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Locked in time, p.6
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       Locked in Time, p.6

           Lois Duncan
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  “Why?” Josie asked her. “Just tell me, why is Nore such a threat? Because Gabe likes her? Gabe’s liked lots of girls! You’ve never objected before when he got hung up on somebody. We all know how those romances have to end.”

  “This is different,” Lisette said, “because Nore is Chuck’s daughter. She is part of the package that Gabe will soon have to deal with. But there may be even more of a problem than that, Jo. Maybe it’s something to worry about, or maybe it isn’t; there’s no way yet to be certain what effect this may have on things. The fact is, though, that with Nore Robbins, for the first time since all this started, we are involved with someone who has an uncanny awareness of time.”

  I felt too ashamed of eavesdropping on that conversation to even consider repeating it to my father. I’ve since wondered what his reaction might’ve been if I had. It was still so early. The friction between us hadn’t developed yet. Would he have believed me then, if I’d told him the things I’d overheard, and would it have made any sense to him?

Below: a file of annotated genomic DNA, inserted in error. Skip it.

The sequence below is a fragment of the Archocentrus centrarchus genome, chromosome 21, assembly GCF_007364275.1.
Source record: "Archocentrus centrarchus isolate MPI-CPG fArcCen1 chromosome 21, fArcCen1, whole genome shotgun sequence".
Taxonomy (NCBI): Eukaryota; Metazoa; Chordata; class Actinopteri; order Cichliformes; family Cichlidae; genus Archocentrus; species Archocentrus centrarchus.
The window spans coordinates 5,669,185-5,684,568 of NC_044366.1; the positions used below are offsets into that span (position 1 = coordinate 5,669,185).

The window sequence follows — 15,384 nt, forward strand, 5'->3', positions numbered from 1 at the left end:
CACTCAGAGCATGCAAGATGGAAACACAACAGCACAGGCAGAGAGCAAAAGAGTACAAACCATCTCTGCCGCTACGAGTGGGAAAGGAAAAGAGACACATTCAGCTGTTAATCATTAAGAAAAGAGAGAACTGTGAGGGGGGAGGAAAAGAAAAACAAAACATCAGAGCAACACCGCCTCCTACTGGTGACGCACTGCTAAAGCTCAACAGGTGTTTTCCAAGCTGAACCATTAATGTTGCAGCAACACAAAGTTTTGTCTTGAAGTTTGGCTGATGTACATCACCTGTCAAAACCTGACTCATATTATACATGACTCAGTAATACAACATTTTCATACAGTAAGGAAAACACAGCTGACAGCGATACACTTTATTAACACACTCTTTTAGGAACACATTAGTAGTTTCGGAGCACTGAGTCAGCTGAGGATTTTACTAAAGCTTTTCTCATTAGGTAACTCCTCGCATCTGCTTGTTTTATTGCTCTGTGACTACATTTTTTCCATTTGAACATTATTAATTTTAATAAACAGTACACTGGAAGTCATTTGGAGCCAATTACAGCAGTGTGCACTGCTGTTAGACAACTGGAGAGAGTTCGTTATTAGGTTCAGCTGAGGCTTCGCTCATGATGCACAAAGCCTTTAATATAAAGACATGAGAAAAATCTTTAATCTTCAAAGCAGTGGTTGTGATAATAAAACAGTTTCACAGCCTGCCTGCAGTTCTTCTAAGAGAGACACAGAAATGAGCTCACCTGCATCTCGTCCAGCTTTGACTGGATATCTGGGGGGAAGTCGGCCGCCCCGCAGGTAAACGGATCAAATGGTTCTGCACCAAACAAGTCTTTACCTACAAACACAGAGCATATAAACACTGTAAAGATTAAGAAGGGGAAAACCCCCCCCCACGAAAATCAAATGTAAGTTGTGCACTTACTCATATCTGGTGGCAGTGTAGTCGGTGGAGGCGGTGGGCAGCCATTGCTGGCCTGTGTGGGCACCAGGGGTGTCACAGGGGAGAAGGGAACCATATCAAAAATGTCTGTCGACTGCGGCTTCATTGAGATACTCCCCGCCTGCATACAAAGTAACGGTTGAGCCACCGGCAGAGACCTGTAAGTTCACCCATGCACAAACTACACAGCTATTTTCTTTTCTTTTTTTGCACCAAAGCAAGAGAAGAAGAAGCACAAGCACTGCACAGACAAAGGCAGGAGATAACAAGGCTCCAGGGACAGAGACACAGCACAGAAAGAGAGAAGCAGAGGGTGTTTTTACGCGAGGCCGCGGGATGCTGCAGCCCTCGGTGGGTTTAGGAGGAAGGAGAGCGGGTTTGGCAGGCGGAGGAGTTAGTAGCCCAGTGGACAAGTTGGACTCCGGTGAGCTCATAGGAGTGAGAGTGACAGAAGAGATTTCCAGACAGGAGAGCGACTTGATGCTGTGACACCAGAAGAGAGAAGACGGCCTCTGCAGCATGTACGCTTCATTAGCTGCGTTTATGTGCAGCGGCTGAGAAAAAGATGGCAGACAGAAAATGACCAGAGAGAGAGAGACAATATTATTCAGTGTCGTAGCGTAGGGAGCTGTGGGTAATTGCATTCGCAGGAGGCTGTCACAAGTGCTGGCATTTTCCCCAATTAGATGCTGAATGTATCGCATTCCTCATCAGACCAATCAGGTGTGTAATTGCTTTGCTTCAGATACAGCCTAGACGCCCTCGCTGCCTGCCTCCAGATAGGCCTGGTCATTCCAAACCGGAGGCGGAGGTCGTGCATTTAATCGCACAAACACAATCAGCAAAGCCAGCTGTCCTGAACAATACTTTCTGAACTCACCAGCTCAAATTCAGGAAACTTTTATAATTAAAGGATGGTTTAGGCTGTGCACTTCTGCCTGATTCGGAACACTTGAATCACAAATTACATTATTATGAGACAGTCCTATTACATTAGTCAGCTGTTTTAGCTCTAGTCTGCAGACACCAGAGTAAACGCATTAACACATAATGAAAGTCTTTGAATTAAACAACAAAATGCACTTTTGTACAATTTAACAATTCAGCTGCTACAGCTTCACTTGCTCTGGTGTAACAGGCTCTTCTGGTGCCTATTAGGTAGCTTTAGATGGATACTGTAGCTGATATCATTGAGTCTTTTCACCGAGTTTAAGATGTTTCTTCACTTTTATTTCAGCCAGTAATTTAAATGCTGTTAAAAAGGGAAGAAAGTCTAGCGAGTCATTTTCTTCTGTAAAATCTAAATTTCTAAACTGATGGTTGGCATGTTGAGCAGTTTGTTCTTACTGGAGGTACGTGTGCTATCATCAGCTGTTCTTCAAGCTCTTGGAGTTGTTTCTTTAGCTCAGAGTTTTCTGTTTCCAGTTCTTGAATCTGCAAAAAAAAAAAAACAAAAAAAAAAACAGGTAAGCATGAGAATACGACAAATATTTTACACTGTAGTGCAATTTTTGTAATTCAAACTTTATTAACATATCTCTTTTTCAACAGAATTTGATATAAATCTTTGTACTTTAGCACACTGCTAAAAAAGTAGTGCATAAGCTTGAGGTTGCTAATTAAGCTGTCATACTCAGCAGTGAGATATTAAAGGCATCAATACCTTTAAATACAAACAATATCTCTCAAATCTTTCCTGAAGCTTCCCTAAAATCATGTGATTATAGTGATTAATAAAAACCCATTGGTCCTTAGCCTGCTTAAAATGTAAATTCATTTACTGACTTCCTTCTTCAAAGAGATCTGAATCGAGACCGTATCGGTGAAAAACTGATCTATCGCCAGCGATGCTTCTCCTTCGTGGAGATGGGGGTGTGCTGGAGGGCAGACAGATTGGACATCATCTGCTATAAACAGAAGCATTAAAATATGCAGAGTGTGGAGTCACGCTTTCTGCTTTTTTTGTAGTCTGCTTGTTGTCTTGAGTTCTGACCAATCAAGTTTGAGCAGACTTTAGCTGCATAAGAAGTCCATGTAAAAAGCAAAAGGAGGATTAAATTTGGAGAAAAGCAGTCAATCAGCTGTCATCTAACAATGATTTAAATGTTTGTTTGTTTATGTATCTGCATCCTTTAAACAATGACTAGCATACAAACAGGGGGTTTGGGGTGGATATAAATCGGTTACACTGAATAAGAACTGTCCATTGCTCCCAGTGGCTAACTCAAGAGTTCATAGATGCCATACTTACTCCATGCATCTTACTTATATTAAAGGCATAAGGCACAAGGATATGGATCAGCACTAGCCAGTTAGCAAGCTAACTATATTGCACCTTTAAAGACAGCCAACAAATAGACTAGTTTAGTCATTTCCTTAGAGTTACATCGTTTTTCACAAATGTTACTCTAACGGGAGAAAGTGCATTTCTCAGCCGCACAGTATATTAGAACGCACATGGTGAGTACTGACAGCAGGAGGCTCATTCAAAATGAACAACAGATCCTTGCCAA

I doubt it, since it certainly didn’t make sense to me. Safely back in my room, with the door closed behind me, I sat down on the bed and let the strange dialogue play back through my mind. “You made the deal!” What deal could Josie have been talking about? “Nore Robbins is a danger.” That was ridiculous. How could I be a danger to anybody? The “awareness of time” that Lisette had referred to wasn’t important to anybody except me, and it just meant I didn’t have to wear a watch.

  Maybe I didn’t hear them right, I told myself. It was possible—no, it was probable—that the drinking glass had distorted the voices behind Josie’s door. What Lisette had said, quite likely, had been, “Nore Robbins is a stranger”; a stranger whose presence might threaten her control over her son.

  In retrospect, I realize that the more I sifted through the sands of that strange conversation, the more the tiny grains of meaning slid away from me. At last, exhausted from the effort, I stretched out on the bed, determined to take Lisette’s suggestion to take a “siesta.” The activity on the roof had now ceased, and before long I heard the engine of the Parlange truck come to life in the driveway. That sound receded with increasing distance and was replaced at last by silence, broken only by the drone of cicadas singing their naptime songs in the trees beyond the open doors to the balcony. I did manage to sleep a bit, though my mind must have kept on rationalizing while I was dozing, because when I opened my eyes again, the exchange between Lisette and Josie had taken on the semblance of a half-remembered dream. The one fact that did remain sharp in my mind was the one that I wanted to hold there—that Gabe’s mother felt that he was attracted to me.